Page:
Vulval ulcers are predominantly due to sexually transmitted diseases. Rarely, it may be due to nonspecific causes. Malignant ulcer is also rare.

Other systemic diseases with vulvar manifestation are mentioned below: -

Crohn’s disease: It affects primarily the intestine and may involve the vulva in late stage of the disease in about 25 percent of cases. The ulcer looks granulomatous like knife cuts in the skin.


This is a rare chronic inflammatory disease characterized by recurrent oral and genital ulcers (cervix, vulva or vagina) with ocular ulcer (anterior uveitis). It may be the manifestation of an underlying autoimmune process. Monoarticular arthritis may also be associated. The vulval ulceration may be extensive and leaving behind dense scar after healing.

There is no specific treatment. Topical and systemic corticosteroids are used for relief of the symptoms. Systemic immunosuppressants are found useful.


The lesion affects mainly the labia minora and introitus. In acute state, there may be constitutional upset with lymphadenopathy. The causative agent may be Epstein-Barr virus.

Vulval Ulcer: Leukemia—Rarely may cause nodular infiltration and ulceration of the vulva.

Dermatological disorders: Disseminated lupus erythematosus may cause recurrent ulcerations of the vulva and mucous membrane of the mouth and vagina.


  1. Dermatologic disorders:

(i) Contact dermatitis— due to agents that may be locally irritant.

(ii) Psoriasis.

(iii) Ulceration due to disseminated lupus erythematosus.

  1. Vulval ulceration or deposits due to leukemia.
  2. Acanthosis nigricans—hyperpigmented lesion of the vulva. It may be associated with glucose intolerance (insulin resistance), chronic anovulation and androgen excess.
  3. Chronic vulvovaginal candidiasis—Due to diabetes, obesity and antibiotic use. Correction of basic pathology and prolonged topical antifungal therapy clears the infection.
  4. Behcet’s syndrome.
  5. Sjogren’s syndrome: Patients present with vaginal dryness and pain associated with ocular or oral dryness. There may be arthralgia, myalgia (presence of auto-antibodies).


Bartholin’s cyst.

Sebaceous cyst—These are usually multiple and are formed by accumulation of the sebaceous material due to occlusion of the ducts. These are located in the labia majora. If infected, treatment is done by antibiotics and surgical drainage.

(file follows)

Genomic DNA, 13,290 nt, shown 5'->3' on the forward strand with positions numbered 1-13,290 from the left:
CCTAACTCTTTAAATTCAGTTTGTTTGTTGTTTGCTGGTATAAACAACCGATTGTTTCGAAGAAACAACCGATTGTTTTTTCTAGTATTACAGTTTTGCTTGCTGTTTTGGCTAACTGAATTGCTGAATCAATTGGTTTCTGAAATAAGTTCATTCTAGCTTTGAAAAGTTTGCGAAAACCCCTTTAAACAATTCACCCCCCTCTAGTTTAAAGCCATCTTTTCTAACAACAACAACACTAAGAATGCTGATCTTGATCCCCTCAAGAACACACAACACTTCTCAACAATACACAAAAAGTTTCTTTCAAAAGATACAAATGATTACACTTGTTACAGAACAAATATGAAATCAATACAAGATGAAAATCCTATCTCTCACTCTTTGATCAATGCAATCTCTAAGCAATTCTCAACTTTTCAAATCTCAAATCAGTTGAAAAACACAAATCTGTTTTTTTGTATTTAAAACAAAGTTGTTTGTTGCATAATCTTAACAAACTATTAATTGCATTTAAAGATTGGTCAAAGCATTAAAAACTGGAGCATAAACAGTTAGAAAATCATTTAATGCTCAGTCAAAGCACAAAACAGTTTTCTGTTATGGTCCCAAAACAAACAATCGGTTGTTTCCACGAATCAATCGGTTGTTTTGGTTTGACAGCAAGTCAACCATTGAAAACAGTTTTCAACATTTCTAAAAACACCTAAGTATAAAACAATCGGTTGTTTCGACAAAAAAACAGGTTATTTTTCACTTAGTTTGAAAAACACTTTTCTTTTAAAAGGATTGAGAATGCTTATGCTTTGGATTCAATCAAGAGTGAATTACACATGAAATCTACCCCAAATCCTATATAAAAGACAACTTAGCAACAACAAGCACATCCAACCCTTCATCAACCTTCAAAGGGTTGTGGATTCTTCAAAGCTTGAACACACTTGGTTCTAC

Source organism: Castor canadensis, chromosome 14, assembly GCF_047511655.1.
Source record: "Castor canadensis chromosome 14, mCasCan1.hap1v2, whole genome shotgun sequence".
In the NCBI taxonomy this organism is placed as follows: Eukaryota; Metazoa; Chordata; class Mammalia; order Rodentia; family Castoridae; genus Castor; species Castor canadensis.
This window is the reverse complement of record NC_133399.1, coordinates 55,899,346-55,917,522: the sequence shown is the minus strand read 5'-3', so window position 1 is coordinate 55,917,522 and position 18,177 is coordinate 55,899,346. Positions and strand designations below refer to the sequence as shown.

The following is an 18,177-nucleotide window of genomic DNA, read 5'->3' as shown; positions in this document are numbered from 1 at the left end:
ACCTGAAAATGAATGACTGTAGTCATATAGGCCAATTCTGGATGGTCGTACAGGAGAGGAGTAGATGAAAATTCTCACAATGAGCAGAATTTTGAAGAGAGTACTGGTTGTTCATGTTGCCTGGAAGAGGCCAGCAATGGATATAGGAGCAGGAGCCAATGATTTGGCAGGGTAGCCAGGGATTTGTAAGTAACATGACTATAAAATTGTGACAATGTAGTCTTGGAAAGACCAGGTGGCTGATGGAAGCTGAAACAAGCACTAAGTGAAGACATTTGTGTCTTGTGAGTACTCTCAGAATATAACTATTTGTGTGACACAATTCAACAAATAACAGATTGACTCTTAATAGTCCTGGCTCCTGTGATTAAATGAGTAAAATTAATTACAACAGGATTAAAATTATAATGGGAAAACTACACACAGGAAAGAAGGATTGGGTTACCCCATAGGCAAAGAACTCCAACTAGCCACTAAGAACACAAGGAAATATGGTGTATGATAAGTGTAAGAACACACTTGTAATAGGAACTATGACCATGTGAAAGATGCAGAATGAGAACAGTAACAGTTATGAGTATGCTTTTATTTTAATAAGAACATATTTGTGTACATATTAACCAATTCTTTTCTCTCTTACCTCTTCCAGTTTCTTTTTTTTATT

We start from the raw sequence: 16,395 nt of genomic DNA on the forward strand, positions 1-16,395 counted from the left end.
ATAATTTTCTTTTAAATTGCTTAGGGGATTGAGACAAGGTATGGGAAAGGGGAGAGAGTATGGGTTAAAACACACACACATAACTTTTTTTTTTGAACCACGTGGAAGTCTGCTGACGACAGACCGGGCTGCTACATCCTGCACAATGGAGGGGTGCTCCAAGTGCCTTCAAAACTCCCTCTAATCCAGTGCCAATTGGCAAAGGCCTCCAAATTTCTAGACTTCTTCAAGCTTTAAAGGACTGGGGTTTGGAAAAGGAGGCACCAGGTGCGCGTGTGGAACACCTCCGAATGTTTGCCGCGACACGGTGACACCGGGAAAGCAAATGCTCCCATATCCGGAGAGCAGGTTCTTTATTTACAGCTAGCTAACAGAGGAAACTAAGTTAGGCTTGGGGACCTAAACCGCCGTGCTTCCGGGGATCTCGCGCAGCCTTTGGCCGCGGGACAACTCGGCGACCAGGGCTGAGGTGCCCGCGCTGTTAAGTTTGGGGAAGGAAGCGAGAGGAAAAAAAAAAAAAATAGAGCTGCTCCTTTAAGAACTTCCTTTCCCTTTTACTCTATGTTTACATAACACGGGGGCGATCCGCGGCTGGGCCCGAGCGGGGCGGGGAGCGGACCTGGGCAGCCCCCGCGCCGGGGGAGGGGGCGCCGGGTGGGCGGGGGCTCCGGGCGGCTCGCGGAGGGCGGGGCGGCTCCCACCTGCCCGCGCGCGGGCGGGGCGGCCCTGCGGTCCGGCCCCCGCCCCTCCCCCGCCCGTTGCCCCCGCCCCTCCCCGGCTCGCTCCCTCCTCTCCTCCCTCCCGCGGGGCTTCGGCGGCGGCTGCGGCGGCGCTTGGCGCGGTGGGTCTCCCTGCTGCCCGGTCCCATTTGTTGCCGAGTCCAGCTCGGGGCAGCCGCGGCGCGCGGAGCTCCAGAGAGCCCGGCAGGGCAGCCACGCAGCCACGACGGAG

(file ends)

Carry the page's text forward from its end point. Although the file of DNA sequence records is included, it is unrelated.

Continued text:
Cyst of the canal of Nuck—Part of the processus vaginalis, which accompanied the round ligament and got obliterated prior to birth may persist to form a cyst. It invariably occupies the anterior part of the labium majus.


When the entire processus vaginalis remains patent, there may be herniation of the abdominal contents along the tract. The hernia may be limited to the inguinal canal or may extend up to the anterior part of the labium majus. The contents of the sac may be intestine or omentum. The swelling is reducible and impulse on straining can be elicited. One should be conscious of the entity as casual surgical incision on labial swelling may cause inadvertent injury to the gut.


  1. Sepia:- helpful in cases where pimples appear all around the vulva. It is attended with severe itching of the vulva. Useful for painless fluid filled eruptions on the outer parts of the vulva. The other indication is red, swollen, inner labia with itchy eruptions.
  2. Nat mur:- well indicated in cases where sores occur from genital herpes infection. There is soreness in vagina alongwith itching. During intercourse there is a burning sensation. Soreness and burning after urination.
  3. Thuja:- indicated where there are warts around the vulva. They are painful to touch and may bleed. Valuable for treating ulcers on the inner surface of vulva and labia majora.
  4. Graphites:- helpful where there are vesicles on the vulva. The vesicles are itchy. Smarting sensation and pain may also be felt in the pimples.
  5. Nit acid: - works well in cases of vulval inflammation. Vaginal discharge can be watery, stringy, green or brown in colour. It has an offensive smell.